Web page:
Wednesday, September 3rd, 2014
Ken and Lisa attended the special events in Yosemite Valley that commemorated the 50th anniversary of the passage of the Wilderness Act and the 30th anniversary of the passage of the California Wilderness Act. These events were created so that the public would better understand and appreciate the impacts that these two laws have had on our public lands and the policies by which these lands are managed.
There were a series of interesting and informative tables and booths in front of the Valley’s Visitor Center which demonstrated various aspects of on-going park management.
Most interesting to Ken and Lisa, was the Yosemite Conservancy’s Resident Naturalist, Pete Devine’s performance as Galen Clark, Yosemite’s first “Guardian.” Dressed in appropriate style of the early 1900’s, Pete gave a memorable impersonation of Galen Clark, complete with a New England accent (where Clark grew up.) He gave an overview of Galen’s personal life as well as the challenges Clark faced as the man who had to implement the policies that were decided by California’s commission that set the policies for the new park.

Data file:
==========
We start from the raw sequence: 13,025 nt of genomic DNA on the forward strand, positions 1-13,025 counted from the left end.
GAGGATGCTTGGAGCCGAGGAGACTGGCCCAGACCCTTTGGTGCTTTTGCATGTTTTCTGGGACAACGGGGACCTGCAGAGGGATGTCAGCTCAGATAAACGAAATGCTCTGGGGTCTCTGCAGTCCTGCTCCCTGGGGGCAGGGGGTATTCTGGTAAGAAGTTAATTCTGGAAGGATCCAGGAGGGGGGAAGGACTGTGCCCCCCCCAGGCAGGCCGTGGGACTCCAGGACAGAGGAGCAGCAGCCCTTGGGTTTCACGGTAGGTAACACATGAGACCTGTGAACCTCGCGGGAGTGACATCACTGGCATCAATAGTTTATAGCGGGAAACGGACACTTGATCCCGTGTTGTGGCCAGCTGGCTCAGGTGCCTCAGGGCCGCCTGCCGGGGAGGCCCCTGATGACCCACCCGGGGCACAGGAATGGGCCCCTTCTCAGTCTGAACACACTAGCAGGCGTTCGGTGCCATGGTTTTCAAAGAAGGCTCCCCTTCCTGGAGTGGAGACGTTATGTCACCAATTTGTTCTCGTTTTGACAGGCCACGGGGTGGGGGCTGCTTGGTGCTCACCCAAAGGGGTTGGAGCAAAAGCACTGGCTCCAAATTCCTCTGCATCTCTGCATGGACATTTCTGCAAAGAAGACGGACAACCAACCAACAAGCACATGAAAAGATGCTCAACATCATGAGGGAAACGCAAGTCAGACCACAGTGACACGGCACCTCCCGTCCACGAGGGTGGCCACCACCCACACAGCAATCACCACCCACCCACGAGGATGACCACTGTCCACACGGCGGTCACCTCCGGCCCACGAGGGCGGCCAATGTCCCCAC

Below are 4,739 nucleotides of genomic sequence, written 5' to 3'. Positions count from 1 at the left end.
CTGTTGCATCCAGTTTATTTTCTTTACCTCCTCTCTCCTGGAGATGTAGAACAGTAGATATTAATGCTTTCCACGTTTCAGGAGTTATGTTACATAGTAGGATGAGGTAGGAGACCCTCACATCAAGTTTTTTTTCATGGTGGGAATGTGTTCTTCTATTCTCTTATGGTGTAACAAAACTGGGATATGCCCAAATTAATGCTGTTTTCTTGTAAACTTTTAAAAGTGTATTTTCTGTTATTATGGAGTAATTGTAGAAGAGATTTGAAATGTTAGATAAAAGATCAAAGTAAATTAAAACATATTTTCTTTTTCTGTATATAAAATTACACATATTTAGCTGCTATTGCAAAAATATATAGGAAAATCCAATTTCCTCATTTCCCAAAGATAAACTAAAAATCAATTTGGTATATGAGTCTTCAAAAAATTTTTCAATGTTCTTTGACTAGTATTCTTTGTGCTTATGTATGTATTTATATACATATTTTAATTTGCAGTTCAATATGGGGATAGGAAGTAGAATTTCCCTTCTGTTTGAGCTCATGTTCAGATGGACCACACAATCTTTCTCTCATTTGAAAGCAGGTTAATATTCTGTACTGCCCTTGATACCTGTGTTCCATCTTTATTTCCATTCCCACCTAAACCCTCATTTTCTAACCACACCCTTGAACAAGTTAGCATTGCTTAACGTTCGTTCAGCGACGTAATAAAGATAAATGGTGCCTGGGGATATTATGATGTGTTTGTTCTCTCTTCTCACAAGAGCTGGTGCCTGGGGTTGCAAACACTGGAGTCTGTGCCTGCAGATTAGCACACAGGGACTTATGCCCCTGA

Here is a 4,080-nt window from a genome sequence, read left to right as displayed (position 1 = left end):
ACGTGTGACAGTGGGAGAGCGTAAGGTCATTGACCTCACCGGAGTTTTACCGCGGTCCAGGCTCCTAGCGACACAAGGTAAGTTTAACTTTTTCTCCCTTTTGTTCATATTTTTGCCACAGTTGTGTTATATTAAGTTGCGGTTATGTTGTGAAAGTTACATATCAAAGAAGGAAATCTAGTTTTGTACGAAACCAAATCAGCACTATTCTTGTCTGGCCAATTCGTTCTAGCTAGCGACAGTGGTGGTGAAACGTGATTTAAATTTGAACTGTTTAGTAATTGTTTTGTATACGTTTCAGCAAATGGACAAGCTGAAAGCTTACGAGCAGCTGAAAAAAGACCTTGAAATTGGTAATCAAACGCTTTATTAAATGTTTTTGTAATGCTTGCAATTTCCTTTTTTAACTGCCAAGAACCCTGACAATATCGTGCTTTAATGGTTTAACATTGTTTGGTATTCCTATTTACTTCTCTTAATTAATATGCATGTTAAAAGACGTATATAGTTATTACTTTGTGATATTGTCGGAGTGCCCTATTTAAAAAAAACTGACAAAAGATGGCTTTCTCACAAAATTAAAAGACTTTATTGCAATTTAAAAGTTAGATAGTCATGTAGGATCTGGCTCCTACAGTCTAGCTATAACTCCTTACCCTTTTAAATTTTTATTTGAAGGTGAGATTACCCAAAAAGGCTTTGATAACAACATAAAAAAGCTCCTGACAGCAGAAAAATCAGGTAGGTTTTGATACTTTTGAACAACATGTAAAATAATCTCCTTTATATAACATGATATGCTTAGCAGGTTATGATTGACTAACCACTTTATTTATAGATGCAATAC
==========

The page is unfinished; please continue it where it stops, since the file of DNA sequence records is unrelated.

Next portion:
He then took us over to Yosemite’s cemetery where he “introduced” us to, and talked about, some of his friends that were buried there.
Our last stop was at his own gravesite where he told us about transplanting some Giant Sequoia trees from the Mariposa Grove (which he had discovered) to his chosen gravesite in the Yosemite Valley Cemetery to ensure that he would be buried there.
Now the Giant Sequoias that he planted at his gravesite have grown into much larger trees. He spoke eloquently about his hopes for the future of Yosemite and all wilderness areas, encouraging all who were in attendance to do what we could to promote the ideals of wilderness and its conservation. He asked us, personally, to do what we can to pass down both the lands and the associated values to future generations.
Since Ken is Galen Clark’s great-great-great nephew, it was somehow appropriate that he should be photographed with “Pete-As-Galen Clark, ” just prior to the performance.